It’s owed to a strange logic peculiar to the media that we always end up paying special homage to great artists on milestone birthdays or anniversaries of their deaths. In the literary realm, 2024 belongs to Franz Kafka, who died exactly 100 years ago. In the world of music, this year is shared by Arnold Schönberg (who would be turning 150) and Anton Bruckner (whose 200th birthday is in September). So what, exactly, are the reasons behind this fixation with jubilees?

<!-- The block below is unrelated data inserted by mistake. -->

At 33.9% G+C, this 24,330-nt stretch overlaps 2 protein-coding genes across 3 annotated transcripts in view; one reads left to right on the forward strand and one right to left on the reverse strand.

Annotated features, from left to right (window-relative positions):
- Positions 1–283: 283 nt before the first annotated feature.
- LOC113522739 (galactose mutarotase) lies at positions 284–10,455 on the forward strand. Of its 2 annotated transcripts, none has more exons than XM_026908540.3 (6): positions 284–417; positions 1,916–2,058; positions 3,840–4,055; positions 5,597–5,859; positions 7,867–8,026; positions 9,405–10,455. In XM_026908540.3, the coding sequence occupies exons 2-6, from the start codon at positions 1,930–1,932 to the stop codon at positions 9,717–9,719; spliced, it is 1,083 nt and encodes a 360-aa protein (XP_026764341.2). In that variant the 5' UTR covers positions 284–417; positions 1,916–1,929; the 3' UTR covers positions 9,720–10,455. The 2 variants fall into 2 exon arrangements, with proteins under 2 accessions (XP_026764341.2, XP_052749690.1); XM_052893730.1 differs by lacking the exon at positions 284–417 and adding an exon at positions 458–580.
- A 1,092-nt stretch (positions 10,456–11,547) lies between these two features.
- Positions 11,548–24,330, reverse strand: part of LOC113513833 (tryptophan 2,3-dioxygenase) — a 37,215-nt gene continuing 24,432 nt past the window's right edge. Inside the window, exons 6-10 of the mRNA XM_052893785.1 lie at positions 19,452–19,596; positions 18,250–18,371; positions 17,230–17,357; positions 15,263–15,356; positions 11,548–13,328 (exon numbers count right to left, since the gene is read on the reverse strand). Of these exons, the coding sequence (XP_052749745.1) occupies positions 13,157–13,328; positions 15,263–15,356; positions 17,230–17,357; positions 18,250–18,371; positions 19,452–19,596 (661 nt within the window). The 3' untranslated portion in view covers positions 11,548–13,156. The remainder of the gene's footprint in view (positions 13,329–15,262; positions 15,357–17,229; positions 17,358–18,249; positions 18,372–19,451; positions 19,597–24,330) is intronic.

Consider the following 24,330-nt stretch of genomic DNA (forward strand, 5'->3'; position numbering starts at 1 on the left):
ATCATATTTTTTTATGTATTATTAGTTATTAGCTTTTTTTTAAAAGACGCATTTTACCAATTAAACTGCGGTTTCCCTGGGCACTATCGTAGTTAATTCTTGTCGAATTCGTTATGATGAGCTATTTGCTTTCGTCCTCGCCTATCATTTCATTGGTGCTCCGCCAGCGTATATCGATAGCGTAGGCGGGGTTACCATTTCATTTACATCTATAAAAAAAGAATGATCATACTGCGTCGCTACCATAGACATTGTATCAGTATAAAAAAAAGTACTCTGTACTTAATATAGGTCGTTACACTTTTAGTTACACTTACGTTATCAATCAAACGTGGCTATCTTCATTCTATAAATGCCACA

For one thing, it’s about plannability. Jubilees never come as a surprise, so there’s always lots of lead time in which to come up with a corresponding focus. This holds just as true for the media as it does for the cultural sector and event organisers. The calendar suggests days of glory by default, where attention on all sides will be ensured. When lots of content gets put out concerning the oeuvre of a particular individual, public interest rises automatically—or so the economic thinking goes. But on the other hand, sadly, ignorance and a lack of knowledge also play a major role. Students at universities of music do, of course, know all about the importance of individual composers’ oeuvres. Nobody thus informed would even think of only paying them attention on special birthdays. But we do have to ask how things look in media outlets’ editorial board meetings—and, unfortunately, in the programming departments of big event organisers: Does anyone there still actually engage with art and possess that knowledge of individual oeuvres that would be necessary in order to courageously plan independent programme emphases and cross-reference currently trendy phenomena with all that has been composed, written, and thought in the past on these topics? Besides which, it would be a great thing if that were to happen outside of jubilee years, as well. For as a woman studying at the mdw so fittingly stated when we spoke recently about Schönberg’s birthday: “To me, every year is Schönberg year.”

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